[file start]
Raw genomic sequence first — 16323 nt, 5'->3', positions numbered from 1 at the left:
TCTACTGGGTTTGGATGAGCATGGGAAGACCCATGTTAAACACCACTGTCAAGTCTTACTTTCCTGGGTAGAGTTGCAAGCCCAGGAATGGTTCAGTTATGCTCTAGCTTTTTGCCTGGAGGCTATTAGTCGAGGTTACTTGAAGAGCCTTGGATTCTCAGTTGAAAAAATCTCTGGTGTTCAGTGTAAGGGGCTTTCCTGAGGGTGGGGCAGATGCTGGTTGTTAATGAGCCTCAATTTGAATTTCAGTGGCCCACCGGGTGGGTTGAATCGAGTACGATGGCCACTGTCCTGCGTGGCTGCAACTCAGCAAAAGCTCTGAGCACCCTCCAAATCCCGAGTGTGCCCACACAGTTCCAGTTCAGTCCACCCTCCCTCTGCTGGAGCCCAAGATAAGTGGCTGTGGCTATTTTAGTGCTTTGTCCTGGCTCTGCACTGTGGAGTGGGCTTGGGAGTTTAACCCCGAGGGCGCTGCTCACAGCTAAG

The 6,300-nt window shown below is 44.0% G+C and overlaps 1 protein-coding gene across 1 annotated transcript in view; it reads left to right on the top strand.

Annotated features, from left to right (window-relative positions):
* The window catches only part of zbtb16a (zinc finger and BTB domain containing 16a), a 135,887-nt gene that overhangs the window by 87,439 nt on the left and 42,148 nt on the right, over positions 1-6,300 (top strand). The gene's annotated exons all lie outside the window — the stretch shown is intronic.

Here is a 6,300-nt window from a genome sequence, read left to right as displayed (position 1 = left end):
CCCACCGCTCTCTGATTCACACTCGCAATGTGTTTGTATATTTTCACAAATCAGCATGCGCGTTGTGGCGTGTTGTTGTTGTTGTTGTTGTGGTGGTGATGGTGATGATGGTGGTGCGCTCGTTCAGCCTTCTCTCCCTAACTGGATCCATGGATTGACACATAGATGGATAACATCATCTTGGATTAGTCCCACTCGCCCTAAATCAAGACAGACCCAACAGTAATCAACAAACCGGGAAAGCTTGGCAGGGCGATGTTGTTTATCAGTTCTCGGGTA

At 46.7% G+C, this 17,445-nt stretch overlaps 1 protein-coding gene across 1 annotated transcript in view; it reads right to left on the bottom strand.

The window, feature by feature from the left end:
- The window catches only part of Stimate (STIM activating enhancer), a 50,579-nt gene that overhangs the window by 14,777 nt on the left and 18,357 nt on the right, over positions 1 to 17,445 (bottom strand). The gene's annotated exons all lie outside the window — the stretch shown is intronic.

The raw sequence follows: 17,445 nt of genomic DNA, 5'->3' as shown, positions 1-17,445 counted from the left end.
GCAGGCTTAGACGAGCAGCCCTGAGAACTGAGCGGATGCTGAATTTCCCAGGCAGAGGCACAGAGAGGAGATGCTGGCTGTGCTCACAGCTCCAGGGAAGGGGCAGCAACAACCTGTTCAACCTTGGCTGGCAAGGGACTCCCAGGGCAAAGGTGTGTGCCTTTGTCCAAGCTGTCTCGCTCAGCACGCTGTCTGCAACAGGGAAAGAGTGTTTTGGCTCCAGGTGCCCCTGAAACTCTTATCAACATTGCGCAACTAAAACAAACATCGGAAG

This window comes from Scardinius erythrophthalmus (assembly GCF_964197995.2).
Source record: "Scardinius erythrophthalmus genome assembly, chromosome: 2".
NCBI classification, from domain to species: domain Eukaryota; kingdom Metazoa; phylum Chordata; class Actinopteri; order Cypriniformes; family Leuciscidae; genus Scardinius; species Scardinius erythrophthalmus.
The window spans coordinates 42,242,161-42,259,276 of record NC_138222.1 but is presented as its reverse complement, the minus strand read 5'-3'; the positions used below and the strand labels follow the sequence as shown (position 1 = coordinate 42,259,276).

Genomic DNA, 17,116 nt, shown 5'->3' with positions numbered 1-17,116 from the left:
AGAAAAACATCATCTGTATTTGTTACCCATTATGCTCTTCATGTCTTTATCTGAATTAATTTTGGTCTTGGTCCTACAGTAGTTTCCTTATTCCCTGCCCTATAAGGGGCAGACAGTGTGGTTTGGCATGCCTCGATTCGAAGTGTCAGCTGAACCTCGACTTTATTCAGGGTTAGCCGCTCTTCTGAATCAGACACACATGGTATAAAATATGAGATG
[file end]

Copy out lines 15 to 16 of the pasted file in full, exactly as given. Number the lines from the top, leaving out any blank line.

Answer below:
NCBI classification, from domain to species: domain Eukaryota; kingdom Metazoa; phylum Chordata; class Actinopteri; order Cypriniformes; family Leuciscidae; genus Scardinius; species Scardinius erythrophthalmus.
The window spans coordinates 42,242,161-42,259,276 of record NC_138222.1 but is presented as its reverse complement, the minus strand read 5'-3'; the positions used below and the strand labels follow the sequence as shown (position 1 = coordinate 42,259,276).